### IIT JAM MATHS

DOUBLE INTEGRAL
BETA AND GAMMA FUNCTION
VOLUME
SURFACE AREA
GRADIENT, DIVERGENCE AND CURL
LINE INTEGRAL
GREENS THEOREM
SURFACE INTEGRAL
GAUSS DIVERGENCE THEOREM
STOKES THEOREM
CONSERVATIVE VECTOR FIELD
LIMITS
CONTINUITY
Continuity
DIFFERENTIABILITY
APPLICATION OF DERIVATIVES
MEAN VALUE THEOREM
Part B: FUNCTION OF TWO VARIABLES
INTRODUCTION
DIFFERENTIAL EQUATIONS OF FIRST ORDER AND FIRST DEGREE
ORTHOGONAL TRAJECTORY
DIFFERENTIAL EQUATION WITH CONSTANT COEFFICIENTS
CAUCHY EULER EQUATIONS
DIFFERENTIAL EQUATION OF SECOND ORDER
Section 5: LINEAR ALGEBRA
VECTOR SPACE AND LINEAR EQUATIONS
ORTHOGONALITY
EIGENVALUES AND EIGENVECTORS
LINEAR TRANSFORMATION
Section 6: GROUP THEORY
Unit Group
Subgroup
CYCLIC GROUP
PERMUTATION GROUP
ISOMORPHISM OF GROUPS
EXTRNAL DIRECT PRODUCT
HOMOMORPHISM OF GROUP
SET THEORY
Set Theory
REAL NUMBERS
TOPOLOGY ON REAL LINE
Open Sets
REAL SEQUENCES
INFINITE SERIES
POWER SERIES

# Change of Order-1

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Let us take the following example :

Theorem 1 :

Change the order of integration in $\int\limits_0^{a/2} {\int\limits_{{x^2}/a}^{x - {x^2}/a} {fdydx} }$ where f is a function of x and y.

Solution :

Step 1 : The first step involves getting the bounding curves of domain of integration.

Let us compare the limits of given integral to its standard form $\int\limits_0^{a/2} {\int\limits_{{x^2}/a}^{x - {x^2}/a} {fdydx}} \equiv \int\limits_{x = a}^{x = b} {\int\limits_{y = f(x)}^{y = {f_2}(x)} {fdydx}}$ comparing the limit, we get the bounding curves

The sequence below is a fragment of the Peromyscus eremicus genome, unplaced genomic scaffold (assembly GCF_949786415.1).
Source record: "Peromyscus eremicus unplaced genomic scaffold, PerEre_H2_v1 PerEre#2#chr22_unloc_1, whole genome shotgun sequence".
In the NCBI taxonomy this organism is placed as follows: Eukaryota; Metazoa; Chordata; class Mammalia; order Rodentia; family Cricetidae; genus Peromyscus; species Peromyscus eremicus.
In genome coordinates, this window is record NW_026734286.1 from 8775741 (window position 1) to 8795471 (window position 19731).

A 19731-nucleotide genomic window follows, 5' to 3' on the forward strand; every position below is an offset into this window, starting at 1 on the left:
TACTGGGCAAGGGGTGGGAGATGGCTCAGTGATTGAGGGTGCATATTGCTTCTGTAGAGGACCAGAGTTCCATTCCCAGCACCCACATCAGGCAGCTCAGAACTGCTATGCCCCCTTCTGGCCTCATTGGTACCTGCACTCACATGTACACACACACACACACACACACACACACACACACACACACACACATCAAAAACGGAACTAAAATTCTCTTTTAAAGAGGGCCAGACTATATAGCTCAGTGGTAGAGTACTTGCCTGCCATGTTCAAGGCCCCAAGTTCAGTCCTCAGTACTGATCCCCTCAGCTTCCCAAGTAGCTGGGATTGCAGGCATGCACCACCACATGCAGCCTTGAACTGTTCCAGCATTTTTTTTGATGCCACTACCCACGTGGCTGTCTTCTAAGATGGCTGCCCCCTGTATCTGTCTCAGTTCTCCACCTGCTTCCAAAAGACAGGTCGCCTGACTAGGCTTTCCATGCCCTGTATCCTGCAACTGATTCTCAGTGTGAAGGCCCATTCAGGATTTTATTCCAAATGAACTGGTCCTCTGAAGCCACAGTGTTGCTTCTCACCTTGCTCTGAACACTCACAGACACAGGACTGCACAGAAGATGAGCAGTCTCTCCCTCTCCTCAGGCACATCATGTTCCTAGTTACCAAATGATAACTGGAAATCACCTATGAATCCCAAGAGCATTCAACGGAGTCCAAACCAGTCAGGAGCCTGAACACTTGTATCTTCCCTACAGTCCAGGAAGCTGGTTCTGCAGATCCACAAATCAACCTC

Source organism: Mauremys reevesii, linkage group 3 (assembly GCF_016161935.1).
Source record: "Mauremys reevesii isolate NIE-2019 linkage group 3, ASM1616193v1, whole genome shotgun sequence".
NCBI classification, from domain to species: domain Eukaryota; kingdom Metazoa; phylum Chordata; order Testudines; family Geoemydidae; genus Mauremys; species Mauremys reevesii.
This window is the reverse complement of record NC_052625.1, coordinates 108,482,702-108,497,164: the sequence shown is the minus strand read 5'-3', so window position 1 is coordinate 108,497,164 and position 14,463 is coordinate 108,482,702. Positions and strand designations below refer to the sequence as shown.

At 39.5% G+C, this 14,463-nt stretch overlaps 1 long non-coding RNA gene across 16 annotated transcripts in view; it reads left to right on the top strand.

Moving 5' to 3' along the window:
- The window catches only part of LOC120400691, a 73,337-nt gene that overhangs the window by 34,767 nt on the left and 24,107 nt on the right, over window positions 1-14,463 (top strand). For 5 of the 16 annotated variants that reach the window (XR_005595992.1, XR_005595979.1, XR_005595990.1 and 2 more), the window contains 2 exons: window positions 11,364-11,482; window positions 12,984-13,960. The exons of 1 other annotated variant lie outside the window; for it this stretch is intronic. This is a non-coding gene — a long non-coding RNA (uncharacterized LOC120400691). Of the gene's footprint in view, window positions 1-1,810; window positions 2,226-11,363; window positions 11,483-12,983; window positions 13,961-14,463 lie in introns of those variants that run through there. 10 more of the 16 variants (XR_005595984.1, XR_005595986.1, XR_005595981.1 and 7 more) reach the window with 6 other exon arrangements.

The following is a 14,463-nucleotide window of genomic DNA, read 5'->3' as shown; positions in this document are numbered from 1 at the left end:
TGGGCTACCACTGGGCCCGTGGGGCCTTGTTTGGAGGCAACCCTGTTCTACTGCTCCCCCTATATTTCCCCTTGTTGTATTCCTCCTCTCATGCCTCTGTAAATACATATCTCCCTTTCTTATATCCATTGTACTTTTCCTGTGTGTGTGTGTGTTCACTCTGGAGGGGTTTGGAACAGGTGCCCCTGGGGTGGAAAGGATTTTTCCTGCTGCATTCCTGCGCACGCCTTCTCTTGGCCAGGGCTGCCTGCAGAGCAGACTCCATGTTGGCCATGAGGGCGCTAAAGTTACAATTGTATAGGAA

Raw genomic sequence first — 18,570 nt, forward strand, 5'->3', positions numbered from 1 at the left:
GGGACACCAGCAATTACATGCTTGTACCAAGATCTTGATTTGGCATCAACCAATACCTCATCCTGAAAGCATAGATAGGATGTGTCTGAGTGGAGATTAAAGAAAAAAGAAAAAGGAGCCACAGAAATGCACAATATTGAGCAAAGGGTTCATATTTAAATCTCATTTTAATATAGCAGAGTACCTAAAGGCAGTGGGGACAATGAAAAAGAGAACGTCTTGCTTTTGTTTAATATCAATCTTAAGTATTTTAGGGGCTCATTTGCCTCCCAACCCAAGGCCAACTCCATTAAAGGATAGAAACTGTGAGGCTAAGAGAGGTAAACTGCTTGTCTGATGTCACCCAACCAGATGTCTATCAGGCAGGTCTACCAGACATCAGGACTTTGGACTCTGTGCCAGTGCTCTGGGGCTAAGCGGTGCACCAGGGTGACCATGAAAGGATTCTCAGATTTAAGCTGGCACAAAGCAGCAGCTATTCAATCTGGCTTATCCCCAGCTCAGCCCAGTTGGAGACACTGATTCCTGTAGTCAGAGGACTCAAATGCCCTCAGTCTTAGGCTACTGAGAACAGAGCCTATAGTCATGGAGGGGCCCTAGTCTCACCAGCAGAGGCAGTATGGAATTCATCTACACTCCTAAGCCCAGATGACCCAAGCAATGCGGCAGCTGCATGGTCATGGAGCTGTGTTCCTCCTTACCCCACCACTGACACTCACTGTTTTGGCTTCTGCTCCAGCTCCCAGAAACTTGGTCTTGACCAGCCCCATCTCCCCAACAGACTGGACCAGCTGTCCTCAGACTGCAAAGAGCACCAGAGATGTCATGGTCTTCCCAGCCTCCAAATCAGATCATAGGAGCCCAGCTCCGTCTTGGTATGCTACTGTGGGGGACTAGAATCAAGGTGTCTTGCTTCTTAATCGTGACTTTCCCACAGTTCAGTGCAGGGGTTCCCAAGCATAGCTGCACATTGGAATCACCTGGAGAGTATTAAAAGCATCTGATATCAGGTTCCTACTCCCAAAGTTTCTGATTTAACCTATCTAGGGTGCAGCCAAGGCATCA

The bounding curves are

$C_1 : y = \dfrac{{{x^2}}}{a}$

$C_2 : y = x - \dfrac{{{x^2}}}{a}$

$C_4 : x = a/2$

The first two curves are the parabolas

$C_1 : x^2 = ay$

and last two are straight lines

$C_2 : (x - a/2)^2 = -a(y - a/4)$ $C_3 : x = 0$ $C_4 : x = a/2$

Step 2 : The second step involves the plotting of the bounding curves and getting the domain of integration.
If the equation of curve is quadratic in one variable and linear in other variable, it will be a parabolas.

The equation of parabola is usually given in any of the two forms
(a) $(y - \beta)^2 = 4a(x - \alpha)$

(b) $(x - \alpha)^2 = 4b(y - \beta)$

The curves $C_1, C_2, C_3, C_4$ are plotted as

The region bounded by all the four curves is the domain of integration.

Step 3 : Third step involves determining the limits after changing the order.
On changing the order, the integral converts to

$\int\limits_{y = c}^{y = d} {\int\limits_{x = {g_1}(y)}^{y = {g_2}(y)} {fdxdy} }$

For finding the limit of x, let us draw an arrow parallel to x-axis and intersecting the region of integration arbitrarily

The arrow first intersects curve $C_2$ at point A, write the equation of curve $C_2$ in the form of $x = g_1(y)$

$x = \dfrac{a}{2} \pm \dfrac{1}{2}\sqrt {{a^2} - 4ay}$

Since, point A lies towards positive x

So, $x = \dfrac{a}{2} + \dfrac{1}{2}\sqrt {{a^2} - 4ay}$

This is the lower limit of x

The arrow then intersects curve $C_1$ at point B, write the equation of $C_1$ in the form of $x = g_2(y)$

$x = \sqrt {ay}$

This is the upper limit of x.

In order to transverse the whole region of integration the arrow has to be moved from y = 0 to $y = \dfrac{a}{4}$ so, these are the limit of y.
Hence, the integral after changing the order becomes

$I = \int\limits_0^{a/4} {\int\limits_{\dfrac{a}{2} + \dfrac{1}{2}\sqrt {{a^2} - 4ay} }^{\sqrt {ay} } {fdxdy} }$